Tuesday, January 17, 2006
By Satya Sundar Mishra, BosNewsLife India Reporter in Orissa
BHUBANESWAR, INDIA (BosNewsLife)-- Christians in several tense Indian states were weighing their options Tuesday, January 17, after churches were attacked and believers apparently pressured to return to Hinduism.
In the Indian state of Orissa at least 136 persons of 25 families returned to Hinduism Monday at a what nationalist Hindu groups described as a ‘home-coming’ ceremony in Sundargarh district, about 400 kilometres (250 miles) from the state capital Bhubaneswar.
The Vishwa Hindu Parishad (VHP) group said the reconverted included 75 women from several villages. VHP Orissa official Gadadhar Sahu said the controversial ceremony included converts carrying small water pitchers on their head amid chanting of Vedic mantras. Rights groups have expressed concern over reports that Christians have been forced to return to Hinduism.
Outside Orissa, there were also tensions in the Indian state of West Bengal where demonstrations were reported of Christians whose church was destroyed by local authorities. Their church complex in Kalikapur area of Kolkata, the capital of West Bengal was demolished by the city authorities for the construction of a wider road to the local airport.
The church, a Crèche, an women's hoste and school stood reportedly on the plot occupied by the mission organization Christ Mission Ashram, before they were destroyed on Sunday, January 15.
City authorities said that they are ready to give compensation, but church officials said that the local government has not offered any land top rebuild their church complex. Some Christians have said however they forgave those who allegedly persecuted them during the Christmas holiday.
ATTACKED AND INJURED
On Tuesday, January 17, the US-based based human rights group, International Christian Concern (ICC) it has learned that six Christians in India's Rajasthan state were attacked and injured by local Hindu residents angry over conversions on December 19.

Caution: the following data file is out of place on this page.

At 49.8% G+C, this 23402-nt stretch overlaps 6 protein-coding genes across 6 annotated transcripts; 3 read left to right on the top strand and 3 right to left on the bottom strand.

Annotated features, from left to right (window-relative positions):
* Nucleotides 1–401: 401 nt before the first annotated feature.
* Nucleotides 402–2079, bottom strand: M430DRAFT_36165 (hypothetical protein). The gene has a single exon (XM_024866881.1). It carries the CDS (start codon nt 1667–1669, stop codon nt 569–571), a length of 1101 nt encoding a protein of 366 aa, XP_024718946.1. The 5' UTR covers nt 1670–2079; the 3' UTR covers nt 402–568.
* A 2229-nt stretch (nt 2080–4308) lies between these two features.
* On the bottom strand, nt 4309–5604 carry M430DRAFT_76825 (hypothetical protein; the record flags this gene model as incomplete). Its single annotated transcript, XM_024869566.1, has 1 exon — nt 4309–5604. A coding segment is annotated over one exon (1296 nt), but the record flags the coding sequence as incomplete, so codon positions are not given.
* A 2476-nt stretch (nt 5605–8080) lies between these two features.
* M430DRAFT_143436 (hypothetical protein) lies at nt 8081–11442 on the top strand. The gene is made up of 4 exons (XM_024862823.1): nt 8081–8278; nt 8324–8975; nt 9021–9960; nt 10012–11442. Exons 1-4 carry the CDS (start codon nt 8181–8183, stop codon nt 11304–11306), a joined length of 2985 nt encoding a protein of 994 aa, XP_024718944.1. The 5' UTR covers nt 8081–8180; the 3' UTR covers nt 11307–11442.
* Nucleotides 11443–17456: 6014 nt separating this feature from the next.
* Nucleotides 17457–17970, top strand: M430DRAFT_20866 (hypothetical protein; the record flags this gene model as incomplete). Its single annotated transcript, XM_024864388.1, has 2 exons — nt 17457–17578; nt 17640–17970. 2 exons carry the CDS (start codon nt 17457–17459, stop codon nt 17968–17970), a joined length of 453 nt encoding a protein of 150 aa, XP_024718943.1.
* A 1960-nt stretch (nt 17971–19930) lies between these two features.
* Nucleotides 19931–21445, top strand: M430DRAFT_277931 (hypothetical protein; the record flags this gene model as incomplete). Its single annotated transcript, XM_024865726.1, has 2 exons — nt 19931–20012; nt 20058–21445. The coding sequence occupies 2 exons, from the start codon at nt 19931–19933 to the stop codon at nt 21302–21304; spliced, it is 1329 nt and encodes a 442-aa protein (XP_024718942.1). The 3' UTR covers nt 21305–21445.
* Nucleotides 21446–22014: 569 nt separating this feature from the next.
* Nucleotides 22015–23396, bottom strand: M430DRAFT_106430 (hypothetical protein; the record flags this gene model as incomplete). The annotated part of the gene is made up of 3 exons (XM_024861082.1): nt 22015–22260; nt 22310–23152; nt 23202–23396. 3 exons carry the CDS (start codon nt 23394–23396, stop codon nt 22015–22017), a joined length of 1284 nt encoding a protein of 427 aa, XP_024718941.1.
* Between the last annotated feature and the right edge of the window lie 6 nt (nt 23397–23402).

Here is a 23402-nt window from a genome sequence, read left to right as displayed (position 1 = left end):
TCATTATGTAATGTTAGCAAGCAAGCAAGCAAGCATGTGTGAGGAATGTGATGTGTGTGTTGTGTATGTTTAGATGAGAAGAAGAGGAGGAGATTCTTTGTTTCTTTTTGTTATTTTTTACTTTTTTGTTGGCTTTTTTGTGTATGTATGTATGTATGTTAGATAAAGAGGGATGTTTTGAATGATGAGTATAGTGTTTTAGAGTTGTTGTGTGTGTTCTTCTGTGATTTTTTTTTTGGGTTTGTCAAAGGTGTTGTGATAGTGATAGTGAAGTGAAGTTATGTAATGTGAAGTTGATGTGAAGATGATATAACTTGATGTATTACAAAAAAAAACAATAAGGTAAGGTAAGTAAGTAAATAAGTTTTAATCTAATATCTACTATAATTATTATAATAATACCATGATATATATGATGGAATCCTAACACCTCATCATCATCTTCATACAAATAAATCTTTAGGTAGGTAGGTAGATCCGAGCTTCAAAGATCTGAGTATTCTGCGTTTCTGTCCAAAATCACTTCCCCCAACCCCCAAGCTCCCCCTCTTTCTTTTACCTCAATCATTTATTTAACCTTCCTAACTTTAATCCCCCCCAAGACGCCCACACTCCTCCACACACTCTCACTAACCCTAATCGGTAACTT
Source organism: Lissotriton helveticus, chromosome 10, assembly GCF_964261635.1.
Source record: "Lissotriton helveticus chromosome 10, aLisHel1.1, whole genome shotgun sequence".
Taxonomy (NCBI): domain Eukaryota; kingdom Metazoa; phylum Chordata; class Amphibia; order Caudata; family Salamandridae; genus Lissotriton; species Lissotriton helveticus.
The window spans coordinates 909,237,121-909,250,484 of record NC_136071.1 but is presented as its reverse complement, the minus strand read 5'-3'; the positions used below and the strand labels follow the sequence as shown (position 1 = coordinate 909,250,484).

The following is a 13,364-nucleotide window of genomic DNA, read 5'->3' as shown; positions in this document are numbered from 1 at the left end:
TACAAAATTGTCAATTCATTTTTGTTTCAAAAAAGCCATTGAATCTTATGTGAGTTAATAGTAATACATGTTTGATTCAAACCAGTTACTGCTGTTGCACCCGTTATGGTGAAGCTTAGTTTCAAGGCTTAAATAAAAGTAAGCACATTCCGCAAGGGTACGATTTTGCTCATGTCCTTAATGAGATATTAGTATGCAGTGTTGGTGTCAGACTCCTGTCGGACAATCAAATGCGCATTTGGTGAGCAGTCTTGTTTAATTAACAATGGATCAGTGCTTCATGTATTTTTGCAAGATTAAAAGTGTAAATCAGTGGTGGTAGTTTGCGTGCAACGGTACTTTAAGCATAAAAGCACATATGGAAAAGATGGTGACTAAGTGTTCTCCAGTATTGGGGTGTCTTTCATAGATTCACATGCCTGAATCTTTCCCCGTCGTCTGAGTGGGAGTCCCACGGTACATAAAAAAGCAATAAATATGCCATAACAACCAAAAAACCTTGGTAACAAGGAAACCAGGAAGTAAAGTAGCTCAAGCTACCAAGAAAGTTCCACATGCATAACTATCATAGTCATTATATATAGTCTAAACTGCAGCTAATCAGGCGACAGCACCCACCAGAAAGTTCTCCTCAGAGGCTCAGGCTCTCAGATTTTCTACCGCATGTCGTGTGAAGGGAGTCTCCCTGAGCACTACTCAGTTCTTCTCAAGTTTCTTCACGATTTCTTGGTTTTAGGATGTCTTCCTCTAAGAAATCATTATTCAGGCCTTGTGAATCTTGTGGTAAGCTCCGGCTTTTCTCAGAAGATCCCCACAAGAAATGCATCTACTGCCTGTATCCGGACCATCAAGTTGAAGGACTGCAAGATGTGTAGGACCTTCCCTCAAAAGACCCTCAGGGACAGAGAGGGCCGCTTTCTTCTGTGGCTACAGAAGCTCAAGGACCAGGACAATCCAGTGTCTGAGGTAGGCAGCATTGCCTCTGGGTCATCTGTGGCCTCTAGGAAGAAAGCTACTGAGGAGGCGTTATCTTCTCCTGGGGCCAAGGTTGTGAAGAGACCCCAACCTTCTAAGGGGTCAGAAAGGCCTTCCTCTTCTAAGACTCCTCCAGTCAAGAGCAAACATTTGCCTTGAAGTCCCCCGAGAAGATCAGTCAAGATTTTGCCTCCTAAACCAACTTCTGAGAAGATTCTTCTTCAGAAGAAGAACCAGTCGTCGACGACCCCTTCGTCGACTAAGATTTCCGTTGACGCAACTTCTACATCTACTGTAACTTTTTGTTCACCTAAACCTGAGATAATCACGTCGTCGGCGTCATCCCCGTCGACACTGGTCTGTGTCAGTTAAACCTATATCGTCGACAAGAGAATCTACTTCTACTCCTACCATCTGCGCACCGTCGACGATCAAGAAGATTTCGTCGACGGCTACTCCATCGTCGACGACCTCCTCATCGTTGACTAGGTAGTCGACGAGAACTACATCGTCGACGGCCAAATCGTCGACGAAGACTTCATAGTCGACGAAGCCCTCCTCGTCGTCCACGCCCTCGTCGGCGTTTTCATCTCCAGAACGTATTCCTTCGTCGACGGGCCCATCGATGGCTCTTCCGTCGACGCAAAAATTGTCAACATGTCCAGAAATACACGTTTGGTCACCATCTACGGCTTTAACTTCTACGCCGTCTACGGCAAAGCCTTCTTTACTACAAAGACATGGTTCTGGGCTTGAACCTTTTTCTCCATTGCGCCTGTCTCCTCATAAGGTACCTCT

"A group of about 20 local residents launched an attack on us while we were getting ready to go for carol singing," said Pastor Rajender David of the Full Gospel Church of God (FGCG) in remarks published by ICC.
The FGCG is a Pentecostal church situated near Murdang Cinema Hall in Rajasthan’s Ajmer city.
"Although we had been facing opposition for a long time, it became worst on December 19, when a local man slapped a church youth for urinating in a nearby drain at 11:30 pm, and later a mob attacked several other Christians and ransacked the church building," David added.
The Christian youth, who was slapped, bled profusely from his mouth, David’s brother and church secretary Michael Bell received head injuries as they were hit with hockey sticks, while Bell’s wife Swati was hit on the chest, ICC reported. Another church member, identified as Narendra Damor, apparently suffered a fracture of the hand, while David sustained minor injuries.
David and other victims denied the allegation of conversion made by the perpetrators, but they refused to lodge a complaint against them. "They told the police that they had forgiven their attackers and that they did not want them to be punished or prosecuted," said ICC, which has close contacts with persecuted believers.
Like in other states, the religious atmosphere is tense in Rajasthan since the Hindu nationalist Bhartiya Janata Party (BJP) won the state assembly election in December 2003, ICC claimed.
The state government reportedly lifted the ban on distribution of tridents, three pronged weapons, by Hindu fundamentalist Organizations and declared that it would present an anti-conversion bill to the state assembly to ban "forced" conversions.
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